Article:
However, I should point out that the goal of fast and accurate shooting is to see the sights without having to look at them. You allow your subconscious to verify that they are in alignment and allow that perception of alignment to cue the press on your already prepped trigger...that is how you shorten the time between perception of aligned sights and breaking the shot. That is how you shoot into a 3"x 5" card at 7 yards at 4 shots a second

The rear dots are just a distraction to a shooter's subconscious when looking through the rear notch.

BTW: I do use a Ghost Ring sight set-up on my FN SLP semi-auto shotgun. It's higher sight line means I can shoot with a more European head position
I'm not saying you need to have a perfect alignment but exactly as you said you need to learn to visually acquire (secondary vision) front and rear. To simulate my point remove your rear all together to simulate night shooting with only one night sight with semi fast shooting you will be all over. But as you said I don't mean to target match shoot I just mean learn to see both sights in your vision while focusing.

And you can use ghost rings but them being a tactical advantage is a no go idc what anyone says. That was my attack on that because I've heard all too many times that ghost rings minimize sight/shot time.

They were intact made for slugs just brought over to all around use being from rifles barrels and needing another set of sights again to get a more accurate feel of your muzzle for those longer shots. I personally am not a fan of them at all but they an be deployed and used quickly and efficiently but they are not quicker than a single bead.. Maybe duel bead.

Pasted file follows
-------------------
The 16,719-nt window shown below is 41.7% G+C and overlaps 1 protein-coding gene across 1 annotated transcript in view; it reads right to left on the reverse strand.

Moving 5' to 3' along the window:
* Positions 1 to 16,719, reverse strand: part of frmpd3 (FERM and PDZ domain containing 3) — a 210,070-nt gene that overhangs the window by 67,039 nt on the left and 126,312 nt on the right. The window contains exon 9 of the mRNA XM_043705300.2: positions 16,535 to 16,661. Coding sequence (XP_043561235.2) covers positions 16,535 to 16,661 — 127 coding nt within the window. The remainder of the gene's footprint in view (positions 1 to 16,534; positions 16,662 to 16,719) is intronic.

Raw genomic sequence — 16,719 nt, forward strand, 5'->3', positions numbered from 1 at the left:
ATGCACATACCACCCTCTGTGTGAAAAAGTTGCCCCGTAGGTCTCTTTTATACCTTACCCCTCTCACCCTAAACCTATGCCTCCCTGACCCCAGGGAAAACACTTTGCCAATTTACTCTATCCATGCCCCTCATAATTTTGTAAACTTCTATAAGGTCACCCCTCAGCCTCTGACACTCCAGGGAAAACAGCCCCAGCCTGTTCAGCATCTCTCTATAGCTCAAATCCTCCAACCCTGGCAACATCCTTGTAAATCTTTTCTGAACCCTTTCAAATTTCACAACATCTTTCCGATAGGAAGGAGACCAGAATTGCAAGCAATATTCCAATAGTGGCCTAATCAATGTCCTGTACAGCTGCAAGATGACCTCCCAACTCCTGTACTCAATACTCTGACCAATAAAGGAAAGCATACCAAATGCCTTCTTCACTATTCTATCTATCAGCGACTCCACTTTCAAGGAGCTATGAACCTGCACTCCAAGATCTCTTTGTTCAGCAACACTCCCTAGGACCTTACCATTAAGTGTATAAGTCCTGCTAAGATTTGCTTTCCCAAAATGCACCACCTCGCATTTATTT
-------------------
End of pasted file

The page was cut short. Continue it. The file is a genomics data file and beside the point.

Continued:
But where the single dot system is efficient and rear not needed is when you have a stock to consistently get muzzle position this not being visually but by head placement/feel and sight all in one. Pistol does not have that second element it is all visual sight acquirement.
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Old 03-23-2013, 7:31 PM
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Way faster. 3 dots makes no sense to me. Noisy picture sight. If your 1 for appears between your blades, you're good to shoot.

There's a reason why black rear and fiber optic front is the dominant configuration for comp shooters. It's fast.
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Old 03-23-2013, 7:56 PM
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The other item I noted was I was issued a MP-5 and it had a Sure-Fire light. Then later we had a front night sight installed. Due to the Sure-Fire I found the front night site too much of a distraction (especially for tight shots). I pulled it off and replaced it with the standard front sight. I did the same with my HK-53 and my M-4. The Sure-Fire was good enough for me.